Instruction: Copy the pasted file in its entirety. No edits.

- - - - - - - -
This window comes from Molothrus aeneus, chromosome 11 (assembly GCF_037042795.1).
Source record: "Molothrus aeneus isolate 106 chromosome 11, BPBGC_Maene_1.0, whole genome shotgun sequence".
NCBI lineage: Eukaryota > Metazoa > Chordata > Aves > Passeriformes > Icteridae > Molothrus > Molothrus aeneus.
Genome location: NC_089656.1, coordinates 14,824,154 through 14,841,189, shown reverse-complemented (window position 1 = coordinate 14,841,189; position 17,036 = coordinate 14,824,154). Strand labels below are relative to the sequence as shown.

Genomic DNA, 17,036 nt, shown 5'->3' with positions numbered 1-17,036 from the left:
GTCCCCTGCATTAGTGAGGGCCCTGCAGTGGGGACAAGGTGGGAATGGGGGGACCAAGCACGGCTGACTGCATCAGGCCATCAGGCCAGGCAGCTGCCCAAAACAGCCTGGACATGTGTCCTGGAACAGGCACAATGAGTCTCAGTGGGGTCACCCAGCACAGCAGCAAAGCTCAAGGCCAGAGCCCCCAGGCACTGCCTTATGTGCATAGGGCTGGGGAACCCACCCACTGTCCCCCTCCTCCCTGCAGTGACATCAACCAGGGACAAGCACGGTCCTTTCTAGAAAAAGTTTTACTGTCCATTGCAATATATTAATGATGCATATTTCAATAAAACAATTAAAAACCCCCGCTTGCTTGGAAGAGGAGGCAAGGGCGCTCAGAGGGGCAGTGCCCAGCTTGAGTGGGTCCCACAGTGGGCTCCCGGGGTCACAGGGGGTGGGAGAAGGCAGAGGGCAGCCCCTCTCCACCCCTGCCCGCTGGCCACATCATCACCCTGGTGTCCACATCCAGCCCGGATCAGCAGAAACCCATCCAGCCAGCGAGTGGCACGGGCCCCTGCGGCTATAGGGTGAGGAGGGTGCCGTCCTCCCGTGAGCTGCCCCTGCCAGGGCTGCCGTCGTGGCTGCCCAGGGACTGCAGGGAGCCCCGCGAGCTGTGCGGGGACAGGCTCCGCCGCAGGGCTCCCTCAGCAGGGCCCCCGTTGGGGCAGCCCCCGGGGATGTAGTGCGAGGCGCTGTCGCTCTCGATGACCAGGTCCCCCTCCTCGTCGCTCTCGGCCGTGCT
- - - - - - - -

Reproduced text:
This window comes from Molothrus aeneus, chromosome 11 (assembly GCF_037042795.1).
Source record: "Molothrus aeneus isolate 106 chromosome 11, BPBGC_Maene_1.0, whole genome shotgun sequence".
NCBI lineage: Eukaryota > Metazoa > Chordata > Aves > Passeriformes > Icteridae > Molothrus > Molothrus aeneus.
Genome location: NC_089656.1, coordinates 14,824,154 through 14,841,189, shown reverse-complemented (window position 1 = coordinate 14,841,189; position 17,036 = coordinate 14,824,154). Strand labels below are relative to the sequence as shown.

Genomic DNA, 17,036 nt, shown 5'->3' with positions numbered 1-17,036 from the left:
GTCCCCTGCATTAGTGAGGGCCCTGCAGTGGGGACAAGGTGGGAATGGGGGGACCAAGCACGGCTGACTGCATCAGGCCATCAGGCCAGGCAGCTGCCCAAAACAGCCTGGACATGTGTCCTGGAACAGGCACAATGAGTCTCAGTGGGGTCACCCAGCACAGCAGCAAAGCTCAAGGCCAGAGCCCCCAGGCACTGCCTTATGTGCATAGGGCTGGGGAACCCACCCACTGTCCCCCTCCTCCCTGCAGTGACATCAACCAGGGACAAGCACGGTCCTTTCTAGAAAAAGTTTTACTGTCCATTGCAATATATTAATGATGCATATTTCAATAAAACAATTAAAAACCCCCGCTTGCTTGGAAGAGGAGGCAAGGGCGCTCAGAGGGGCAGTGCCCAGCTTGAGTGGGTCCCACAGTGGGCTCCCGGGGTCACAGGGGGTGGGAGAAGGCAGAGGGCAGCCCCTCTCCACCCCTGCCCGCTGGCCACATCATCACCCTGGTGTCCACATCCAGCCCGGATCAGCAGAAACCCATCCAGCCAGCGAGTGGCACGGGCCCCTGCGGCTATAGGGTGAGGAGGGTGCCGTCCTCCCGTGAGCTGCCCCTGCCAGGGCTGCCGTCGTGGCTGCCCAGGGACTGCAGGGAGCCCCGCGAGCTGTGCGGGGACAGGCTCCGCCGCAGGGCTCCCTCAGCAGGGCCCCCGTTGGGGCAGCCCCCGGGGATGTAGTGCGAGGCGCTGTCGCTCTCGATGACCAGGTCCCCCTCCTCGTCGCTCTCGGCCGTGCT